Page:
Go on, lean in
Aug 22 2013
With a foreword by HSBC director Naina Lal Kidwai, the book asks the important question that despite there being numerous women in the workplace at the entry level, why are there so few women in positions of authority? And in the process of asking this question, she discusses how social, cultural, psychological as well as biological hurdles keep pushing women backwards at every step.
Sandberg shows how internally, women hold themselves back by keeping their ambitions low —because that’s what social and cultural norms condition them to do. And in the classic catch-22 scenario, women who do set their sights higher end up being penalised for it: because people consider them too pushy, or selfish. So ironically, the same qualities and achievements would be lauded in a man while a woman would be all the less liked for it. There is the very interesting Heidi/Howard case, where two groups of students assigned same ‘competency’ but different ‘likeability’ levels to an individual whose achievements were described to them—merely because one of the groups was told this person was ‘Heidi’ and the other was told it was ‘Howard’! So ‘Heidi’ — a real life entrepreneur whose case was being studied —was rated a more appealing colleague by the group who were told she was ‘Howard.’ That, in short, sums up pretty much how the gender scales are tipped.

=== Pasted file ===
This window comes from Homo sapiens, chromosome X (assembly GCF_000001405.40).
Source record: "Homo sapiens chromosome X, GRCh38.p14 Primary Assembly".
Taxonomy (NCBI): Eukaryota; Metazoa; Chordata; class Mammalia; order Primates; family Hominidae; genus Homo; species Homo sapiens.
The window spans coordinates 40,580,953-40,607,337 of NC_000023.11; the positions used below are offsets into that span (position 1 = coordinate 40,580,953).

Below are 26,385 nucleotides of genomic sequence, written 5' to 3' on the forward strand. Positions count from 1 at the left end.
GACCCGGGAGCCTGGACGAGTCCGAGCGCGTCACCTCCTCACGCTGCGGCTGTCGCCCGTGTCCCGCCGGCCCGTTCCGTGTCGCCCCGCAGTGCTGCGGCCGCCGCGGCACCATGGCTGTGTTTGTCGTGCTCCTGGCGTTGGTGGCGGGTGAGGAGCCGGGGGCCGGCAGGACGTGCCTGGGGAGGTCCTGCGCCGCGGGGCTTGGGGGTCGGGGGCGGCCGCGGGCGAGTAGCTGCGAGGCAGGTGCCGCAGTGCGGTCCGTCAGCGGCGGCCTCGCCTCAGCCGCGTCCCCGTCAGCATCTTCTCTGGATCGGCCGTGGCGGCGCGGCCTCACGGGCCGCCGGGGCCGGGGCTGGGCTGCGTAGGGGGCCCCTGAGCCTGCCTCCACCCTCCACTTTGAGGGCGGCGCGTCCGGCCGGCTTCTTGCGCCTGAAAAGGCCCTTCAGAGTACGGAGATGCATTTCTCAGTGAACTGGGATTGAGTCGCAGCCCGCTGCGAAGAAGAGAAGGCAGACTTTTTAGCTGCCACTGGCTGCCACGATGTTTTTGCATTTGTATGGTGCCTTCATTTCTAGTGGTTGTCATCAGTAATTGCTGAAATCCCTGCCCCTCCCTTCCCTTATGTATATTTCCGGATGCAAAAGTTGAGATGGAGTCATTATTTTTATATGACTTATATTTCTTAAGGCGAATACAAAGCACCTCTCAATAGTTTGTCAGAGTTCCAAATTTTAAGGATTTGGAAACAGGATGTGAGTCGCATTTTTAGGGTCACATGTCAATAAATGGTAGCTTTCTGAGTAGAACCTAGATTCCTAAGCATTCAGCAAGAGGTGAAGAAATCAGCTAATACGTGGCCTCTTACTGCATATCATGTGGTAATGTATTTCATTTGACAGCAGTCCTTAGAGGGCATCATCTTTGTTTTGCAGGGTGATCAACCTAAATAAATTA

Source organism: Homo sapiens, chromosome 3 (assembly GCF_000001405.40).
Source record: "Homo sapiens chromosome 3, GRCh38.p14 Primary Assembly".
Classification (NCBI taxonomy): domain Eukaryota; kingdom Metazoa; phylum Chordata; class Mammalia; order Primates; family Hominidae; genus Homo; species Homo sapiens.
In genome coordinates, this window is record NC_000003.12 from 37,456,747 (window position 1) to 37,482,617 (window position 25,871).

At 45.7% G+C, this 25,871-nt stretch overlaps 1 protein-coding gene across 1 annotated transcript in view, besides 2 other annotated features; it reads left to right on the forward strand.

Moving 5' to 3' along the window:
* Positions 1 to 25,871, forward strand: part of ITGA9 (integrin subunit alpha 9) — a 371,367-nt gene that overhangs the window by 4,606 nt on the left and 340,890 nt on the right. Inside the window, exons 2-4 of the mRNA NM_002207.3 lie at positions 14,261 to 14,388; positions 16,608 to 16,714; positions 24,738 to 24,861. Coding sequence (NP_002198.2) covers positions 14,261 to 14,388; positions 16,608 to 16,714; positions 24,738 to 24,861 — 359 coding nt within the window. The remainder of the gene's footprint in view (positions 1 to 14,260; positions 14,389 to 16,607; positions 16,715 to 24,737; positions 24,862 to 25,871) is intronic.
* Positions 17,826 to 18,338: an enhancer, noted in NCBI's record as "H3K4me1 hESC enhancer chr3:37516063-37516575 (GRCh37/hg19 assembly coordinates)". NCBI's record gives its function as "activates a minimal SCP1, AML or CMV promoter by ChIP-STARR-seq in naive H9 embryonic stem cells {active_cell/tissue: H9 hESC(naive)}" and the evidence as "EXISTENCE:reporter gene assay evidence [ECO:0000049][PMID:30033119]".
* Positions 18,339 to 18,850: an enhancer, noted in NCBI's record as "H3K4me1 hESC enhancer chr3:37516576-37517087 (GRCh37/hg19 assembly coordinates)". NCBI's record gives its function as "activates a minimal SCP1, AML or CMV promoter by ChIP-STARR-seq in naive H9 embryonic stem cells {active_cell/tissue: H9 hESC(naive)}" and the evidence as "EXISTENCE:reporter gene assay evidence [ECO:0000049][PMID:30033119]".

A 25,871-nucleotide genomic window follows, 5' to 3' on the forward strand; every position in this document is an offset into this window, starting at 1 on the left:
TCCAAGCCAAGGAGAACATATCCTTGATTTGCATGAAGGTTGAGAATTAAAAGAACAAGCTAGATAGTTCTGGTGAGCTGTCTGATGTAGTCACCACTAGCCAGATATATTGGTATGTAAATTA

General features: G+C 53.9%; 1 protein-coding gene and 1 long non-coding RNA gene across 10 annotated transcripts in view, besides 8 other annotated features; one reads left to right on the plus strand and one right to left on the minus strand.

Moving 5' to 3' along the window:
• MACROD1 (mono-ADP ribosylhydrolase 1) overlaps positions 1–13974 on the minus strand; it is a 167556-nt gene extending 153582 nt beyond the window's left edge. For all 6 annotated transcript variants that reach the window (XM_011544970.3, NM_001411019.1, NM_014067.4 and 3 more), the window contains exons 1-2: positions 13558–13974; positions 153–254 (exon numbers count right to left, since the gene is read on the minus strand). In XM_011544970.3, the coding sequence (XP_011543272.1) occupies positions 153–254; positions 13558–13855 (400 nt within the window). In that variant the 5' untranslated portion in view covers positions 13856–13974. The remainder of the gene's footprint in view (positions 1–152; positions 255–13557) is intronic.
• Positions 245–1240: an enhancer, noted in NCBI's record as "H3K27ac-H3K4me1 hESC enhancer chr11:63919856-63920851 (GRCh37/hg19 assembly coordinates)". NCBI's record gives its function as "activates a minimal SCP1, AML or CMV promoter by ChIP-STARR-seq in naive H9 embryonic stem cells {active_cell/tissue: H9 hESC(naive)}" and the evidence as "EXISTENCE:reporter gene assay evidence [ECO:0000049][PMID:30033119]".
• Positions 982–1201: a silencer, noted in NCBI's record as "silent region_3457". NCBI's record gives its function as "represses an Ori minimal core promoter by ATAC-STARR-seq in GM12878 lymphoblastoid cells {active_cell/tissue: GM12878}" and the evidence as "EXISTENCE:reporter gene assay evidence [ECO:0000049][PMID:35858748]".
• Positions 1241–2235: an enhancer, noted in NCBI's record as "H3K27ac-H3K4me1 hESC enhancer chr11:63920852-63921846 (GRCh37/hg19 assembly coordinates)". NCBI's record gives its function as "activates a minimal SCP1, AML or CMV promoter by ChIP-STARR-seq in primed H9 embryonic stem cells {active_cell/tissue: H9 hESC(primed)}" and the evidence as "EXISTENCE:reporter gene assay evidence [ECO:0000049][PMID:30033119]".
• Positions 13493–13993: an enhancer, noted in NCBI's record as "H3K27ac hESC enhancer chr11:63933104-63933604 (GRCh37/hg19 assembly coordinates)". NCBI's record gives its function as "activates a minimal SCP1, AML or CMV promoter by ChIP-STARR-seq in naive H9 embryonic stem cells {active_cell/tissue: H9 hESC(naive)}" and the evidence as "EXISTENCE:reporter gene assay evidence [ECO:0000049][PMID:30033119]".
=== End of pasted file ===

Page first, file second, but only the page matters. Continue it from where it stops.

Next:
However, Sandberg reasons, when there would be a great number of women at the top, how many would you be able to hate? (Can’t argue with that!) But more than that, she talks about building a feeling of the “common good”, where women help other women to the top. And the men who would like to see the world better balanced could lend a hand, too. Not tagging affirmative action as “asking for special treatment” is surely a good way to start.
Arguably the best part of the book is the very down-to-earth advice for achieving that “work-life balance”. “Done is better than perfect”, which simply means that striving for perfection in both your workplace and your home will only end up making you feel like a failure. Prioritising what needs to be done 100 per cent perfect and what can be tolerated at 90 per cent makes up an essential part of this ideology.
The chapter ‘Make Your Partner a Real Partner’ busts one great myth: women who have no family responsibilities have a better shot at getting to the top. Sample this statistic: “Of the 28 women who have served as CEOs of Fortune 500 companies, 26 were married, one was divorced and only one had never married.” The secret of their success, obviously, was a partner who understood that not only must women be more empowered at work but “men must be more empowered at home”, sharing their half of the home-and-child-care.
Sandberg acknowledges that this is a slow-moving process and requires both internal as well as external barriers to break down. But meanwhile, you’d do good to lay your hands at this book. And keep it by your bedside — forever. Or at least as long as it takes!